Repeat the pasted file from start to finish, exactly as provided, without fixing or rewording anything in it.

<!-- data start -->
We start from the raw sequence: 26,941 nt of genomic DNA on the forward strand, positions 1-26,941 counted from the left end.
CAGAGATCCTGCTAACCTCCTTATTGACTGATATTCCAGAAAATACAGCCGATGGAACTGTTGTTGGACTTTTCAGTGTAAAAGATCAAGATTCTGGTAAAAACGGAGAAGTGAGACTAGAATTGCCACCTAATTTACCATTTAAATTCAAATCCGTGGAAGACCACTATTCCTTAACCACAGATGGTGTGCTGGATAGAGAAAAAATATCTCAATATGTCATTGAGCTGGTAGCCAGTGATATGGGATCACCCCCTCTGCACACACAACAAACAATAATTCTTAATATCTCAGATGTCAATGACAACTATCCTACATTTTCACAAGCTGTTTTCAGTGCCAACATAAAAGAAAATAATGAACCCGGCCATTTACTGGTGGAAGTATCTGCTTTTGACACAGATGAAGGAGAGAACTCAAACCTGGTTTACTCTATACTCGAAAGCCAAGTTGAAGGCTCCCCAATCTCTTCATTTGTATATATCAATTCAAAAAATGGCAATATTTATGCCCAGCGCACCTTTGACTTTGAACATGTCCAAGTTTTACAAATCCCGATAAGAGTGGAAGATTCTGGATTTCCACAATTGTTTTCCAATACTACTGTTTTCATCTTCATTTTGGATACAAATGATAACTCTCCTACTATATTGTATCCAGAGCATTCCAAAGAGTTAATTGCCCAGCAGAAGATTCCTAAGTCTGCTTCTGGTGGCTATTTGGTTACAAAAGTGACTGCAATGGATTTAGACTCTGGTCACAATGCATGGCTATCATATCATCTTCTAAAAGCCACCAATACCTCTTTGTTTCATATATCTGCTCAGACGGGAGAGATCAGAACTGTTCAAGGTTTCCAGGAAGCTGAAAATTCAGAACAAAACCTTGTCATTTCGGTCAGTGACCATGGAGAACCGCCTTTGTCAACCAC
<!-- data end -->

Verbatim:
We start from the raw sequence: 26,941 nt of genomic DNA on the forward strand, positions 1-26,941 counted from the left end.
CAGAGATCCTGCTAACCTCCTTATTGACTGATATTCCAGAAAATACAGCCGATGGAACTGTTGTTGGACTTTTCAGTGTAAAAGATCAAGATTCTGGTAAAAACGGAGAAGTGAGACTAGAATTGCCACCTAATTTACCATTTAAATTCAAATCCGTGGAAGACCACTATTCCTTAACCACAGATGGTGTGCTGGATAGAGAAAAAATATCTCAATATGTCATTGAGCTGGTAGCCAGTGATATGGGATCACCCCCTCTGCACACACAACAAACAATAATTCTTAATATCTCAGATGTCAATGACAACTATCCTACATTTTCACAAGCTGTTTTCAGTGCCAACATAAAAGAAAATAATGAACCCGGCCATTTACTGGTGGAAGTATCTGCTTTTGACACAGATGAAGGAGAGAACTCAAACCTGGTTTACTCTATACTCGAAAGCCAAGTTGAAGGCTCCCCAATCTCTTCATTTGTATATATCAATTCAAAAAATGGCAATATTTATGCCCAGCGCACCTTTGACTTTGAACATGTCCAAGTTTTACAAATCCCGATAAGAGTGGAAGATTCTGGATTTCCACAATTGTTTTCCAATACTACTGTTTTCATCTTCATTTTGGATACAAATGATAACTCTCCTACTATATTGTATCCAGAGCATTCCAAAGAGTTAATTGCCCAGCAGAAGATTCCTAAGTCTGCTTCTGGTGGCTATTTGGTTACAAAAGTGACTGCAATGGATTTAGACTCTGGTCACAATGCATGGCTATCATATCATCTTCTAAAAGCCACCAATACCTCTTTGTTTCATATATCTGCTCAGACGGGAGAGATCAGAACTGTTCAAGGTTTCCAGGAAGCTGAAAATTCAGAACAAAACCTTGTCATTTCGGTCAGTGACCATGGAGAACCGCCTTTGTCAACCAC